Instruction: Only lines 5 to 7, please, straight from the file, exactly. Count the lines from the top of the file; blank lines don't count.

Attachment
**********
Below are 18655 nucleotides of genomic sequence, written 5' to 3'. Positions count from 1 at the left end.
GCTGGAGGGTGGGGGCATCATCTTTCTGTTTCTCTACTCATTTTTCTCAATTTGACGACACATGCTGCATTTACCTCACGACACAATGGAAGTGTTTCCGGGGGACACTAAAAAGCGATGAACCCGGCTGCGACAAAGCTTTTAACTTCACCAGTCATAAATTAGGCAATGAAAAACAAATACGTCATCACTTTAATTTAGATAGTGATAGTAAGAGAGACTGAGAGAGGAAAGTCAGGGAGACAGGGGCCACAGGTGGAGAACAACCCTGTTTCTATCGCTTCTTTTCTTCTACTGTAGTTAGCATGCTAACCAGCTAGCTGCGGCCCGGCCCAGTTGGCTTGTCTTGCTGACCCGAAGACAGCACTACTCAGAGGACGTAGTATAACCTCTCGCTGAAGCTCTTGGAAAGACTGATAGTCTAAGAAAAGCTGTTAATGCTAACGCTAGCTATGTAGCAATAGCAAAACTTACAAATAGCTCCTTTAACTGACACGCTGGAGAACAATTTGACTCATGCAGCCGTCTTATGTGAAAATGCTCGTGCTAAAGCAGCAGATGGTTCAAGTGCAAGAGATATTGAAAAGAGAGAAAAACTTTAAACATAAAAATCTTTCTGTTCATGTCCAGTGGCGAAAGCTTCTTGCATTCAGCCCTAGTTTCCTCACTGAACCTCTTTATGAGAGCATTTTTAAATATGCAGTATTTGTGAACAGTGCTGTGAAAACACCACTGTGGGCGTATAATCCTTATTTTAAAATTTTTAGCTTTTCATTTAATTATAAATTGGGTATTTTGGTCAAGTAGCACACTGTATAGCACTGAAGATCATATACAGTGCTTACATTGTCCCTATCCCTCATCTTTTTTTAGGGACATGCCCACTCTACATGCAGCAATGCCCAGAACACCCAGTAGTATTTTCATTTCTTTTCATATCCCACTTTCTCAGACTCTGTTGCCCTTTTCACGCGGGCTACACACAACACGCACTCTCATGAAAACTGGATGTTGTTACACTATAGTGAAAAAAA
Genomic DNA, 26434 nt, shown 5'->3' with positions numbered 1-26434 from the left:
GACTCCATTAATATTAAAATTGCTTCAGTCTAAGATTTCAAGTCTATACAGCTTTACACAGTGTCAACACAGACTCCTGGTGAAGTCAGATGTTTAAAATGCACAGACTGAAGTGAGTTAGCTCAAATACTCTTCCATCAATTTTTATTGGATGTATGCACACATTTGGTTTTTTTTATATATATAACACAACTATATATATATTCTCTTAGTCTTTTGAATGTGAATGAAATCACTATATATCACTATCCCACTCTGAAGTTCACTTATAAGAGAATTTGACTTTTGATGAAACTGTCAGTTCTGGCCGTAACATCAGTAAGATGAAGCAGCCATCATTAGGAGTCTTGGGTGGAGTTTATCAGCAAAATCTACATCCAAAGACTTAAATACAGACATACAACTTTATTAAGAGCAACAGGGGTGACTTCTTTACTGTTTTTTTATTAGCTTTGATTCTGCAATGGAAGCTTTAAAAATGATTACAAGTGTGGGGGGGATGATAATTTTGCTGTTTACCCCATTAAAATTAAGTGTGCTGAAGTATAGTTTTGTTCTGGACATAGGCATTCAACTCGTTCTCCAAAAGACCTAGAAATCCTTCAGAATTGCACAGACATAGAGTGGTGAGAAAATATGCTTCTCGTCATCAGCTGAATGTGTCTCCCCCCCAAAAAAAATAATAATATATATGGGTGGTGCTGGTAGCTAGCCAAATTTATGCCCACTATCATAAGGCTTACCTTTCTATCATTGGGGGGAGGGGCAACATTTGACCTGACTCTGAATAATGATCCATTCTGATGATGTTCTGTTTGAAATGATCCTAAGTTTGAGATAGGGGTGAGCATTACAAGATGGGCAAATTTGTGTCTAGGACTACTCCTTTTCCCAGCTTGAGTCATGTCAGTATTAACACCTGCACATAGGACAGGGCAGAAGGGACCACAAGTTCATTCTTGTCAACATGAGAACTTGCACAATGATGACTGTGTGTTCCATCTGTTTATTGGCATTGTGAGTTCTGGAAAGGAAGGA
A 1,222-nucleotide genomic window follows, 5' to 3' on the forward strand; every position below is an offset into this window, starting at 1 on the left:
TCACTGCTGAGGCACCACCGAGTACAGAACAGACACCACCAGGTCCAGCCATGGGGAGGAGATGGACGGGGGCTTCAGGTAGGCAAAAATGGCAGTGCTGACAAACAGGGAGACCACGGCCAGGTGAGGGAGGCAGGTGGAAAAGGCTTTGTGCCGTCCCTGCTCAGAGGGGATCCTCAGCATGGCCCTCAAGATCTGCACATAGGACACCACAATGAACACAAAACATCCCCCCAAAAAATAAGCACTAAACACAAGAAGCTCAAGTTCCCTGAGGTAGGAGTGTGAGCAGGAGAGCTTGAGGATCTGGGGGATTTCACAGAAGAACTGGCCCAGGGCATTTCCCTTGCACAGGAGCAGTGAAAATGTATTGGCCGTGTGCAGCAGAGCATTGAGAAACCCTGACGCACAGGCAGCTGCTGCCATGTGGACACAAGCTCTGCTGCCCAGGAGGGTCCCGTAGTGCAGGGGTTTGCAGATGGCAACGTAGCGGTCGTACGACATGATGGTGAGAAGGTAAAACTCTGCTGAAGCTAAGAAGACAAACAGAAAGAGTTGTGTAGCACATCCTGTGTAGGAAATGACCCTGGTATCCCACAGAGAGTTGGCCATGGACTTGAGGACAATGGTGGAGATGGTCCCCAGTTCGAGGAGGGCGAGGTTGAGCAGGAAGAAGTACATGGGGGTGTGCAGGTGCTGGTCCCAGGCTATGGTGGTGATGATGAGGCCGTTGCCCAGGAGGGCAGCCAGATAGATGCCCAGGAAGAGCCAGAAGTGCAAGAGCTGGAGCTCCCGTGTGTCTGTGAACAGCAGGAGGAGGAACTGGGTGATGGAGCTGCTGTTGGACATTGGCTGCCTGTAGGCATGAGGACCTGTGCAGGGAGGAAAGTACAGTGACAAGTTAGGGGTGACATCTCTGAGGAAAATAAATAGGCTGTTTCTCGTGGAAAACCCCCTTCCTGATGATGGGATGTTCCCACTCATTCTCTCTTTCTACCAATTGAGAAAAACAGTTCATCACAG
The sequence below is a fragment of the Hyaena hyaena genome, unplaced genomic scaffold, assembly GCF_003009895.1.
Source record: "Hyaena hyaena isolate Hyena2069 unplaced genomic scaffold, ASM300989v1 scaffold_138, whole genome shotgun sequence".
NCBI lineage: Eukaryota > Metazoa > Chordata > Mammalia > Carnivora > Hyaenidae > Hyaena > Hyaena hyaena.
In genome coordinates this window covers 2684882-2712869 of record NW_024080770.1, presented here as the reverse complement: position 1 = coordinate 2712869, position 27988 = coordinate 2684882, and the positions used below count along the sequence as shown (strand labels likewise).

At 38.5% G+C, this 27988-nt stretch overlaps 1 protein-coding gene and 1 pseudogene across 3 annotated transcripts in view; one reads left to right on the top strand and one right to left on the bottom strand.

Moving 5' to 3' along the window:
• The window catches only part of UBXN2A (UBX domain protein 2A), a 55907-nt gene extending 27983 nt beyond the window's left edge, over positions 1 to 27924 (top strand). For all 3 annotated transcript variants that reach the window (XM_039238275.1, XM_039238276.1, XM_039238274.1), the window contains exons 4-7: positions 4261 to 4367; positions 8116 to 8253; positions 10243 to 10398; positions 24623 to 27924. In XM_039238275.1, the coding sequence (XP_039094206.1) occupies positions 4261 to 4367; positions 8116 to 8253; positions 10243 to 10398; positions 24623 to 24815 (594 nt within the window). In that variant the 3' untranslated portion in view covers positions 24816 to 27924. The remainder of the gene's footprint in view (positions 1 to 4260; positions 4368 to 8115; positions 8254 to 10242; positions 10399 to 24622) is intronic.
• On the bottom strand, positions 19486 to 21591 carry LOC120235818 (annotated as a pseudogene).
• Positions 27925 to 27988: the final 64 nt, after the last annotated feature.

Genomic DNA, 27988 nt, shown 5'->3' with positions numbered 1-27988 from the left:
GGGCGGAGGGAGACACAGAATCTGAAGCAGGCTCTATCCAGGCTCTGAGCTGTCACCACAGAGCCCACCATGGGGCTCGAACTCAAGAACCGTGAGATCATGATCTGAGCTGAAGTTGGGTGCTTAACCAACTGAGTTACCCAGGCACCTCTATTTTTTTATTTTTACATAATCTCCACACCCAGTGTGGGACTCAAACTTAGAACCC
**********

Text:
A 1,222-nucleotide genomic window follows, 5' to 3' on the forward strand; every position below is an offset into this window, starting at 1 on the left:
TCACTGCTGAGGCACCACCGAGTACAGAACAGACACCACCAGGTCCAGCCATGGGGAGGAGATGGACGGGGGCTTCAGGTAGGCAAAAATGGCAGTGCTGACAAACAGGGAGACCACGGCCAGGTGAGGGAGGCAGGTGGAAAAGGCTTTGTGCCGTCCCTGCTCAGAGGGGATCCTCAGCATGGCCCTCAAGATCTGCACATAGGACACCACAATGAACACAAAACATCCCCCCAAAAAATAAGCACTAAACACAAGAAGCTCAAGTTCCCTGAGGTAGGAGTGTGAGCAGGAGAGCTTGAGGATCTGGGGGATTTCACAGAAGAACTGGCCCAGGGCATTTCCCTTGCACAGGAGCAGTGAAAATGTATTGGCCGTGTGCAGCAGAGCATTGAGAAACCCTGACGCACAGGCAGCTGCTGCCATGTGGACACAAGCTCTGCTGCCCAGGAGGGTCCCGTAGTGCAGGGGTTTGCAGATGGCAACGTAGCGGTCGTACGACATGATGGTGAGAAGGTAAAACTCTGCTGAAGCTAAGAAGACAAACAGAAAGAGTTGTGTAGCACATCCTGTGTAGGAAATGACCCTGGTATCCCACAGAGAGTTGGCCATGGACTTGAGGACAATGGTGGAGATGGTCCCCAGTTCGAGGAGGGCGAGGTTGAGCAGGAAGAAGTACATGGGGGTGTGCAGGTGCTGGTCCCAGGCTATGGTGGTGATGATGAGGCCGTTGCCCAGGAGGGCAGCCAGATAGATGCCCAGGAAGAGCCAGAAGTGCAAGAGCTGGAGCTCCCGTGTGTCTGTGAACAGCAGGAGGAGGAACTGGGTGATGGAGCTGCTGTTGGACATTGGCTGCCTGTAGGCATGAGGACCTGTGCAGGGAGGAAAGTACAGTGACAAGTTAGGGGTGACATCTCTGAGGAAAATAAATAGGCTGTTTCTCGTGGAAAACCCCCTTCCTGATGATGGGATGTTCCCACTCATTCTCTCTTTCTACCAATTGAGAAAAACAGTTCATCACAG
The sequence below is a fragment of the Hyaena hyaena genome, unplaced genomic scaffold, assembly GCF_003009895.1.